Travel

What Happens When You Quit Your Desk Job To Travel The World And Work For Yourself

One year ago I left my cushy desk job as a headhunter and grabbed a one way ticket to Thailand.

I had never been outside the US for more than seven days - the longest you can squeeze out of a vacation without getting dirty looks from your boss.

I always wondered what it would feel like to completely detach from a set schedule and deadlines set by somebody else.

Here’s what happens when you are faced with complete freedom and flexibility to work on what you want, when you want.

The Good and Bad of Quitting Your Job to Become a Digital Nomad

1. Work-Life Balance

I miss weekends where you completely shut your brain off and just relax. I’m not saying this to brag about how many hours I work. I work the same number of hours as last year.

But if you’re working for yourself, your mind never truly shuts off. You’ll have Mondays where you need a mental break, but you’ll have Saturdays where you can’t stop thinking about a project. Ideas will come to you in the middle of the night and you’ll hop out of bed to write them down. Everything merges. It’s your life, and you’re balancing it. That’s all I can say about work-life balance.

2. The Difference Between Stress and Pressure

There’s a quote by Simon Sinek that you’ve probably seen enough times on LinkedIn to hate by now, but I love it: “Working hard for something we don’t care about is called stress. Working hard for something we love is called passion.” I don’t face stress anymore. I’m not building anyone else’s dream, I’m working for myself both as a freelancer and career advice blogger.

That doesn’t mean things are perfect now though. Stress has been replaced by pressure. Pressure is a heavier feeling that you can’t shake. You feel pressure to produce results and succeed every day. I used to sleep like a baby every night of the week and wake up refreshed for my nine-to-five. Now I wake up feeling like there’s always more to do.

3. Accountability

I used to make a lot of excuses. You might be the same. It’s okay if you are. In past jobs if I didn’t deliver a great result, I’d think of some excuse to make myself feel better. Or if somebody at work earned more money than me, I’d have an excuse for that too. They had been there longer, or had more experience, or something like that.

If you set out as a digital nomad, prepare to face the reality: Your results are based on your effort and execution. There are 50-year-olds just scraping by, and 20-year-old millionaires. There’s no ladder to climb. You can’t succeed until you become accountable to this fact and to yourself.

4. Becoming a Habit Machine

I used to come into the office, read some emails, do some work, wait for lunch, repeat and go home. I accomplished things, but I never structured my day and prioritized as much as I could have. I changed tasks too often and I left important things for “later”.

If you want to succeed as a digital nomad, you need to become a habit machine and prioritize like it’s your second job. Working whenever it’s convenient isn’t enough. And tackling the easiest things first won’t get you the results you want.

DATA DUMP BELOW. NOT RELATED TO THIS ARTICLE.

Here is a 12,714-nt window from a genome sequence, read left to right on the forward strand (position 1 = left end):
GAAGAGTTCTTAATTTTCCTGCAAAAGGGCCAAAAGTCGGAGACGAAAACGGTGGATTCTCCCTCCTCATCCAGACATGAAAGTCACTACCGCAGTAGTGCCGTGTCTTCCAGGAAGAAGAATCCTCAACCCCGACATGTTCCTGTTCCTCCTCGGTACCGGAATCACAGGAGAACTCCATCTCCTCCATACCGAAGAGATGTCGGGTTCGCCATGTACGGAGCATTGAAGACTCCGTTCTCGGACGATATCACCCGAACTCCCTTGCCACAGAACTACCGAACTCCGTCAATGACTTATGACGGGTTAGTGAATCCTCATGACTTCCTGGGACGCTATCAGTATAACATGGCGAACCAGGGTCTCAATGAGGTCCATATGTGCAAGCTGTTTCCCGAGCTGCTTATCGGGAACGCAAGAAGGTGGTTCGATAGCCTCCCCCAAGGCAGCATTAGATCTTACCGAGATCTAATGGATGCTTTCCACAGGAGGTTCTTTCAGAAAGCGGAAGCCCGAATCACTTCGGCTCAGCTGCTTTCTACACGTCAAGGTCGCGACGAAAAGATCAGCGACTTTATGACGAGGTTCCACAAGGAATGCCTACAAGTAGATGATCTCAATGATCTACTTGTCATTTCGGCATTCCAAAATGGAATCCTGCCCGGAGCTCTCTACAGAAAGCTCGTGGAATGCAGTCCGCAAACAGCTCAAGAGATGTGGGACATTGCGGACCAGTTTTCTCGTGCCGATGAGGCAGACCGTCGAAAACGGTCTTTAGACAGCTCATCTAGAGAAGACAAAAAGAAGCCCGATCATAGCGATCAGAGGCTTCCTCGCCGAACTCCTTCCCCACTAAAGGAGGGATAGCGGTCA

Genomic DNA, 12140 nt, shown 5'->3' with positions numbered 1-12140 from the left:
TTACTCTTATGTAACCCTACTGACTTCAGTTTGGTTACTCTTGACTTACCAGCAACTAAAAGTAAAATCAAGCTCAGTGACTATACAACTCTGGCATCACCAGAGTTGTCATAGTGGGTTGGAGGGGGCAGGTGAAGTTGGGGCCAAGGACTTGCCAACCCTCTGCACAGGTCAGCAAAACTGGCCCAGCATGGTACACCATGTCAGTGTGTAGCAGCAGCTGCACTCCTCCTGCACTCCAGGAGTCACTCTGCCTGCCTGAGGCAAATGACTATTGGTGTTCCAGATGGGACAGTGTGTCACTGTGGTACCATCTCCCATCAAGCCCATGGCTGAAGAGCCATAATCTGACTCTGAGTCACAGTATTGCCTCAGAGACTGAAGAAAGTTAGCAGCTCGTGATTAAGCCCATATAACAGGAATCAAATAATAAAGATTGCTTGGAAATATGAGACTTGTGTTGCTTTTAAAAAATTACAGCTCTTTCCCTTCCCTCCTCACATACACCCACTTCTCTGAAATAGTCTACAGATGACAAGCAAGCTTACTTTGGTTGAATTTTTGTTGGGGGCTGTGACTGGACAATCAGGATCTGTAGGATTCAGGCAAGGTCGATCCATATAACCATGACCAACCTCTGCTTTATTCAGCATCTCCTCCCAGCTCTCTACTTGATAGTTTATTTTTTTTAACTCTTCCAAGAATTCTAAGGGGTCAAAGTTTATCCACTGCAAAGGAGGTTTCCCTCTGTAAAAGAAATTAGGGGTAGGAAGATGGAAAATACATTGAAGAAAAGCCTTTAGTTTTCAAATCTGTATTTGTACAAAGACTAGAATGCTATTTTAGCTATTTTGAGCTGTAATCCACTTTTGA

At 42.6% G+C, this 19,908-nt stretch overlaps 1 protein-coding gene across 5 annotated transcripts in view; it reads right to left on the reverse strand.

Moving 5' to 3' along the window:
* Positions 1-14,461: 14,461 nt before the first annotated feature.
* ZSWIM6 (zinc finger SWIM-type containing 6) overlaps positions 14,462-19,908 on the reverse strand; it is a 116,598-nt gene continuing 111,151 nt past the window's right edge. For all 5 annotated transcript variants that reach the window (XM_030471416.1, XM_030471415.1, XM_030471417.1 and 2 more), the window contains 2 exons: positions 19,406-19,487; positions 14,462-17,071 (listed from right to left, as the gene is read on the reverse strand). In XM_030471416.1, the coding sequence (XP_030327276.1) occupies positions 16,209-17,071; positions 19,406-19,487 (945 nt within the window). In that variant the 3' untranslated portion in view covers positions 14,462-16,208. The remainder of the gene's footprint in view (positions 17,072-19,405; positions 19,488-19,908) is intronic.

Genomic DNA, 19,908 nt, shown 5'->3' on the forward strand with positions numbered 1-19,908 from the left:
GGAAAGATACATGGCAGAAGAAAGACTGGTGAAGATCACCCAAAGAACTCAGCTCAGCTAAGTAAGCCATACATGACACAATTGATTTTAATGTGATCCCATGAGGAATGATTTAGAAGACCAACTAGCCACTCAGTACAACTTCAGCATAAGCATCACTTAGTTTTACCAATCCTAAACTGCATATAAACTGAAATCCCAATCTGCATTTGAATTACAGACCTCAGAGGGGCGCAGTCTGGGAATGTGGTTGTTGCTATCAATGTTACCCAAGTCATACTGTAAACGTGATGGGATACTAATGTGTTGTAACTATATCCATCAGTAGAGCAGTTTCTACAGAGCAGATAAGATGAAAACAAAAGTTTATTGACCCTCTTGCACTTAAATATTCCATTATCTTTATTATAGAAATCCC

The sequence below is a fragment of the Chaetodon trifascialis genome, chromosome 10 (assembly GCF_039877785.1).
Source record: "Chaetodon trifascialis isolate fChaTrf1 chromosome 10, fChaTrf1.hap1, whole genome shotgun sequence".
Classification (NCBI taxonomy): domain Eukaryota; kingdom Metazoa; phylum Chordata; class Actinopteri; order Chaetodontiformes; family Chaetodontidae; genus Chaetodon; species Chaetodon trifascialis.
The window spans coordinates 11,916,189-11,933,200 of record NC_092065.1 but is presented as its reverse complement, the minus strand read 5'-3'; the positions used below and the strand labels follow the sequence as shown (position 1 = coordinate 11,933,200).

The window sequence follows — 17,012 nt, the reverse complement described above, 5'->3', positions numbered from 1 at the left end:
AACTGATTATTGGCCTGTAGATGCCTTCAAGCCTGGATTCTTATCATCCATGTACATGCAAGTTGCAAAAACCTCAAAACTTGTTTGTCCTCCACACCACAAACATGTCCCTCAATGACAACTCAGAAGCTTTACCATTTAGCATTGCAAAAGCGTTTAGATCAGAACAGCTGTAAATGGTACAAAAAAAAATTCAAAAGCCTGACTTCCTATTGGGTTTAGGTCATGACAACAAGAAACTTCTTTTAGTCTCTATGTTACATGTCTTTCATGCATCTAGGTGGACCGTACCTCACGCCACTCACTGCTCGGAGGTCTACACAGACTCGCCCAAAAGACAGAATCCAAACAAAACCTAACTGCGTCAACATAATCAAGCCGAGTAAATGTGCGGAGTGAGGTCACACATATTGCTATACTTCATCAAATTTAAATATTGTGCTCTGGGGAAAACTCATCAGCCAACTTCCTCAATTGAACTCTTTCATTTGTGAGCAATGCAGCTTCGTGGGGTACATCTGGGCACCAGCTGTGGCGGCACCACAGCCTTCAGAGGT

Here are a few habits that I swear by and will use forever:

1. Writing monthly goals and then dissecting that into weekly goals, so I’m always clear on my priorities.

2. Doing the most important things first each day. No “busy work” like checking email until the important stuff is done.

3. Measuring everything possible. I was resistant to this at first, mostly out of laziness. Now I’ll never stop. If you change a headline, measure the result. If you change the price of something, measure that result. Treat everything as a test. It feels 100 times better to be testing than guessing.

4. Plan the first activity of the following morning before you go to bed each night. This helped me break the habit of checking social media and email in the morning, because I always wake up with a high priority task waiting for me.

5. A Month is REALLY Short

I remember in nine-to-five, a month felt like forever. I could start a new job, learn how the team works, how to use the systems and software, and be productive in about two weeks.

When I set out on my own, I realized a month slips by incredibly fast. This is especially true when you’re in a foreign country with tons of distractions. This makes it extra important to set goals and prioritize everything. If you’re not writing down goals each week, you’ll look at the calendar and see that two months have passed, and it’s not a good feeling.

6. Meeting People is Easier Abroad

It’s much easier to make friends while traveling than I thought. I chose to start out in Chiang Mai, Thailand, which is a big digital nomad hub. But any city known for having digital nomads will have Facebook groups, meetups and other activities. This was one of my biggest concerns before starting, and ended up being a non-factor.

As for friends back home, some will keep in touch but some won’t. That’s okay, not everyone needs to be a part of your life every single week. You’ll also appreciate the relationships you have more. You’ll realize having friends you care about is vital to happiness and success no matter where you are in the world.

Recap: Is It Worth It?

There’s no feeling like waking up when you’re ready and working on things you care about each day. To me, that’s the definition of freedom. I’ve learned more about business this past year than all four years of college. I’ve also grown more as a person and learned to overcome challenges more than any year in my life. Was it worth it? You bet.

Biron is a digital nomad, author, and founder of the blog CareerSidekick. He’s passionate about online business, technology and travel, and his writing has been featured in Business.com, Mashable and more.

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